Tor.com content by

Janni Lee Simner

Know Your Faeries: Friendly, Fierce, or Fatal?

What’s a faerie?

When I ask this question, the answers often fall into two categories.

“Tiny winged bodies fluttering among the flowers,” says Juanita Havill, author of Grow: A Novel in Verse, speaking for one camp of faerie readers.

“Magic, glamour, and deep cold danger,” says Sarah Zettel, author of the American Fairy trilogy, speaking for the other.

Flitting nature spirits or inhuman bearers of dangerous magic. These two threads run through much of contemporary faerie fiction. The smaller, flightier faeries might seem the more benign, but even Tinkerbell, one of the most famous representatives of the type, tried to kill Wendy before putting her life on the line to save Peter Pan. Miniature winged faeries are as much associated with fierceness and mischief as with flower appreciation.

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Running Away to Bordertown

Once upon a time, there was a girl who dreamed of running away to … Minneapolis.

That doesn’t sound very romantic, doesn’t it?

To be fair, it didn’t have to be Minneapolis. I was also open to running away to Seattle, or Eugene, or Ottawa. If you’d asked me why — if you’d somehow gotten me to admit to my running-away-dreams in public at all — I’d have said it was because those were the places all the writers seemed to be. As a very new writer myself — a writer still not quite sure that real people even could be writers, though I’d blown the last of my student loan money on a computer in hopes that I was wrong — I desperately wanted to be around other writers.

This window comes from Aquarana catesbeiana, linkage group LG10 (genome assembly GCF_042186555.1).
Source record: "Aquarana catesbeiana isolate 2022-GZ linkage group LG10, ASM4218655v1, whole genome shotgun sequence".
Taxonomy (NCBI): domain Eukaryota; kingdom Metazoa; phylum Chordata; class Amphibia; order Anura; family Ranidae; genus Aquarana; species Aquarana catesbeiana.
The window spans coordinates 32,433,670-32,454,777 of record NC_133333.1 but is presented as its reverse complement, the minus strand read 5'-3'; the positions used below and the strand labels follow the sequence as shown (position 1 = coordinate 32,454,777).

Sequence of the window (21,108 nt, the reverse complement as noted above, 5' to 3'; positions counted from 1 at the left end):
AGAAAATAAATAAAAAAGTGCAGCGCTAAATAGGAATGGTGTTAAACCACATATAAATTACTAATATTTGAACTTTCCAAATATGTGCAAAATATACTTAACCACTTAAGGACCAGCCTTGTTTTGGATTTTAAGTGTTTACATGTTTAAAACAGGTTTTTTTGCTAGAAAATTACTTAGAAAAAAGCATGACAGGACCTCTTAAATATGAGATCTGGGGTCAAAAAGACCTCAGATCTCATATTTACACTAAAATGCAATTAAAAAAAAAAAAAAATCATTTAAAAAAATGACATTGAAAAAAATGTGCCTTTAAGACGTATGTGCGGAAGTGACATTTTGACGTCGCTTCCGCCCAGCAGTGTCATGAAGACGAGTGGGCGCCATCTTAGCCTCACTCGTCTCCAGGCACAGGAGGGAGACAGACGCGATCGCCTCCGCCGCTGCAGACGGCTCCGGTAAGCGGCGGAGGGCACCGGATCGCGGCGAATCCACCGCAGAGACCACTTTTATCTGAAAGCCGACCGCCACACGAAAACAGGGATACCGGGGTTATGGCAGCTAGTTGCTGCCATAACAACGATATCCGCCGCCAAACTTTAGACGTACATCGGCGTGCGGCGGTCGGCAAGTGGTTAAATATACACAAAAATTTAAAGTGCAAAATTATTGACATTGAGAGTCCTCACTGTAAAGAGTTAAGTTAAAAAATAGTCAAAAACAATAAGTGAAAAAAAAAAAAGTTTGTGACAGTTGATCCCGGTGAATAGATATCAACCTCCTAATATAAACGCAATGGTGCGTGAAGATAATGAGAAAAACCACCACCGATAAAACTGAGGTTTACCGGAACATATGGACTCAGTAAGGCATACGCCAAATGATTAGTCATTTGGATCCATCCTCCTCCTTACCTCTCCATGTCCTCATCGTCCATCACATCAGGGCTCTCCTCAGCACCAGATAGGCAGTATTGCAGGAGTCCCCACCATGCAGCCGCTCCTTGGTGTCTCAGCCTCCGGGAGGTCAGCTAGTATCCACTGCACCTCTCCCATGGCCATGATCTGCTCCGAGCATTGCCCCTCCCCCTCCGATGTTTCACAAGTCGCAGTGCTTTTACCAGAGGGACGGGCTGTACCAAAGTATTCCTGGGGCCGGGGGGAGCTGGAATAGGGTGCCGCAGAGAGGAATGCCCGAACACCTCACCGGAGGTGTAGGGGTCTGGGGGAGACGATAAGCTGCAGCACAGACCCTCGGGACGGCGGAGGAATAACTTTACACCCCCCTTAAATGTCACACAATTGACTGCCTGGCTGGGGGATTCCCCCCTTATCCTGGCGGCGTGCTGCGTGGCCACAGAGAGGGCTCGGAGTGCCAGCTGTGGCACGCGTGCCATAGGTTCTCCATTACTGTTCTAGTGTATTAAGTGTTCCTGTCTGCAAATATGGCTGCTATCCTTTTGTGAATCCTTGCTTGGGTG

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Arranged Marriages and Dystopian Fiction

I was recently reading Ally Condie’s dystopic young adult novel Matched, in which the tightly controlled Society the protagonist lives in determines everything about her life, right down to who she’s to court and marry. This isn’t a new trope in dystopic YA—it can be easily traced back to Lois Lowry’s The Giver at least, probably goes back much farther, and appears in adult dystopic fiction as well.

As I read, I found myself thinking about how unlike in a traditional romance, where arranged marriages can at least sometimes turn into true love, in dystopic fiction arranged marriage is much more often used as a quick and easy sign that a society is broken—because if you’re being told to marry, the world you live in has to be pretty bad, right?

[It’s never been that simple, historically]

Series: Dystopia Week